Story updated at 8:51 p.m. to note FIRE’s column published Wednesday in the Huffington Post
MILWAUKEE – Thanks to its stubborn assault on academic freedom, Marquette University finds itself – again – on the top 10 list of the worst colleges for free speech, according to a new ranking compiled by the Foundation for Individual Rights in Education.
Marquette makes FIRE’s dishonor roll this year for the same reason it did last year: its long-standing pursuit to strip the tenure of nationally respected political science professor John McAdams for critical comments he made on his blog about a Marquette graduate student teacher.
The speech battle has been going on since November 2014, when McAdams wrote a pointed piece about the instructor’s decision to restrict a student from voicing opinions on same-sex marriage during a class discussion. The student wanted to talk about why he opposed gay marriage; the student teacher thought that offensive.
Marquette, a Jesuit institution with a penchant for political correctness, suspended McAdams and began a slog of a process to fire him.
The political science professor continues to blog, and he continues to fight.
“Not only has the Huffington Post (and numerous other outlets) weighed in, Minding the Campus has awarded Marquette President Michael Lovell the ‘3rd Runner Up’ position among the worst college presidents of 2015,” he wrote this week on his blog. “Why only ‘3rd Runner Up?; Because there was a lot of competition in a year when left-wing students bullied faculty and administrators, and college presidents pandered mightily.”
Marquette has been trying to fire McAdams since last January, and he has been banned from campus while he appeals. No resolution is in sight.
But delay has been the pace of Marquette’s administration and a faculty staff that finally has delivered its recommendation on McAdams’ professional status. That advisory recommendation to Marquette administration remains confidential.
McAdams has threatened to sue the university if its administrators push him out of the institution where he has taught for nearly 40 years.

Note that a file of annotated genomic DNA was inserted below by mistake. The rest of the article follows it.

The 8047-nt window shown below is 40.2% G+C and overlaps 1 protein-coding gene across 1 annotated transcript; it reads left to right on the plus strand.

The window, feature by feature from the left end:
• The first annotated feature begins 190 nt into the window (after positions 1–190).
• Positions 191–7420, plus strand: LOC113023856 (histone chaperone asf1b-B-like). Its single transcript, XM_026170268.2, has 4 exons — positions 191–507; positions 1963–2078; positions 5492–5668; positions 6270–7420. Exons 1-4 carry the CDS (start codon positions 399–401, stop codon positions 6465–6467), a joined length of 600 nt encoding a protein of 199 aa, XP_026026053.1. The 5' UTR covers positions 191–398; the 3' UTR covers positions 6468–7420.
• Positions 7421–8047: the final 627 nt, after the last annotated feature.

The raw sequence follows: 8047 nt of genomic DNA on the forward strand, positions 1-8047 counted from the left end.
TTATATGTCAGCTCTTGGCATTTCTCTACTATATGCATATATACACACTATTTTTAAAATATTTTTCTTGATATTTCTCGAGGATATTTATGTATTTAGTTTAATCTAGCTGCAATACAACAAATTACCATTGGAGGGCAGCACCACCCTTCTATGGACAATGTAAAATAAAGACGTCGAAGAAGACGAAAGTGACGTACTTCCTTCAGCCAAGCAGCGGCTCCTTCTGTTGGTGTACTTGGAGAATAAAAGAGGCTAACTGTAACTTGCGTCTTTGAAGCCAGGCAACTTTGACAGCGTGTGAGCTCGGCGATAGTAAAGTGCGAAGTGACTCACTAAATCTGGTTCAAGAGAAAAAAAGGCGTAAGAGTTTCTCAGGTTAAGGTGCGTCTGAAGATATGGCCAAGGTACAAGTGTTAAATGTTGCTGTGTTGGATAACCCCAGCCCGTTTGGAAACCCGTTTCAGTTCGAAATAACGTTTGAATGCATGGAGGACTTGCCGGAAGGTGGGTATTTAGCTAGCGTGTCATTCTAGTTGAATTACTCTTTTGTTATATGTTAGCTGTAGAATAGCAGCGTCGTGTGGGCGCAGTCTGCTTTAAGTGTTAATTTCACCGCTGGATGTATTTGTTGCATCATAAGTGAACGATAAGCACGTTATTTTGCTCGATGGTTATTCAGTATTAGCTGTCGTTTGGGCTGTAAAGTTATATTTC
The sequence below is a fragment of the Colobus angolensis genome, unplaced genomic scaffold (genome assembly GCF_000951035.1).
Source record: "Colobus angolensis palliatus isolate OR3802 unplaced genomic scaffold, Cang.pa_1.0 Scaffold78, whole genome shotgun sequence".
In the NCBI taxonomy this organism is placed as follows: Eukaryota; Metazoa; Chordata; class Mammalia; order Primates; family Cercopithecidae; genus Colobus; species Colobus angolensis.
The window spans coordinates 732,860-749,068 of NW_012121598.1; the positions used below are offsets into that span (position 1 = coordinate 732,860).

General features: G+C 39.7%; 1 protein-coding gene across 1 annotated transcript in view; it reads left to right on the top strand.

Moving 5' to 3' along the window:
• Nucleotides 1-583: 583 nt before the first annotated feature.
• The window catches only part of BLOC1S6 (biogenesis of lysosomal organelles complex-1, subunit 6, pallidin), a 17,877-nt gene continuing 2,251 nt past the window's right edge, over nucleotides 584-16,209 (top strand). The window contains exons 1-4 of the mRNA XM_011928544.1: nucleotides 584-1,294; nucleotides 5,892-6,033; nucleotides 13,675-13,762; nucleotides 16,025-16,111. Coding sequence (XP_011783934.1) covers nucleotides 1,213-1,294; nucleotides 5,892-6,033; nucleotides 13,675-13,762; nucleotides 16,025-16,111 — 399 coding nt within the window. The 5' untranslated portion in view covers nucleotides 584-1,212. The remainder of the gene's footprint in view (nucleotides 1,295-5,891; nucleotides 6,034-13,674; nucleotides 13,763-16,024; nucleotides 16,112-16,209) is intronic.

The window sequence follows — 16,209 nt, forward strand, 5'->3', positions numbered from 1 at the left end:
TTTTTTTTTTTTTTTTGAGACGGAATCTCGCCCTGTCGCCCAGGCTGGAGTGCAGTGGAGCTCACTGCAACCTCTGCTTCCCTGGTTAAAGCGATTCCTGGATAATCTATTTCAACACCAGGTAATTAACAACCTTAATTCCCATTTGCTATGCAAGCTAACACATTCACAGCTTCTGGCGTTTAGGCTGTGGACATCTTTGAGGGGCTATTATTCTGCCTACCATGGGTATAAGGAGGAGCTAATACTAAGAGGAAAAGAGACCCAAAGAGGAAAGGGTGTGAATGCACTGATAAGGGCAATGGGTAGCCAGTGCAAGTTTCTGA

He asserts that Marquette suspended him without due process and infringed up his academic freedom rights.
“But that was only the beginning,” wrote Greg Lukianoff, president and CEO of FIRE, Wednesday in the Huffington Post. “In public statements the university repeatedly insinuated, without any evidence, that McAdams had violated Marquette’s harassment policy, labeled him a threat to safety, and effectively held him directly responsible for the comments and actions of his readers — a position wildly opposed to basic free speech principles.”
A Marquette spokesman did not return calls seeking comment Wednesday.
The other schools on FIRE’s top 10 list of the worst colleges for free speech were:
- Mount St. Mary’s University, Maryland
- Northwestern University
- Louisiana State University
- University of California, San Diego
- Saint Mary’s University of Minnesota
- University of Oklahoma
- Colorado College
- University of Tulsa
- Wesleyan University
Mount St. Mary’s assault on the First Amendment occurred in recent weeks, when the university’s president fired two faculty members for criticizing his plan to oust low-performing freshman. The advisor to the school’s student newspaper got the ax after the publication reported the president had told faculty members worried about the plan that they needed to change the way they view struggling students, according to Inside Higher Ed.
“This is hard for you because you think of the students as cuddly bunnies, but you can’t. You just have to drown the bunnies … put a Glock to their heads,” the president reportedly said.
After some horrific PR, the university has offered to reinstate the faculty members.
Colorado College suspended a student for 21 months for a six-word joke. The student admitted to making an offensive comment about black women, that they are “not hot,” on a popular social media site. After a lot of public pressure, the private school cut the suspension to six months.
“This past year, free speech on campus took center stage and became international news,” said FIRE President and CEO Greg Lukianoff. “For those of us who have worked for years on the frontlines, the threat to free speech on campus isn’t a new story. Too often students find their voices silenced, and increasingly their professors are finding themselves in the same boat. If this year’s ‘worst’ list proves anything, it’s that even tenured faculty members aren’t safe from the censor’s muzzle.”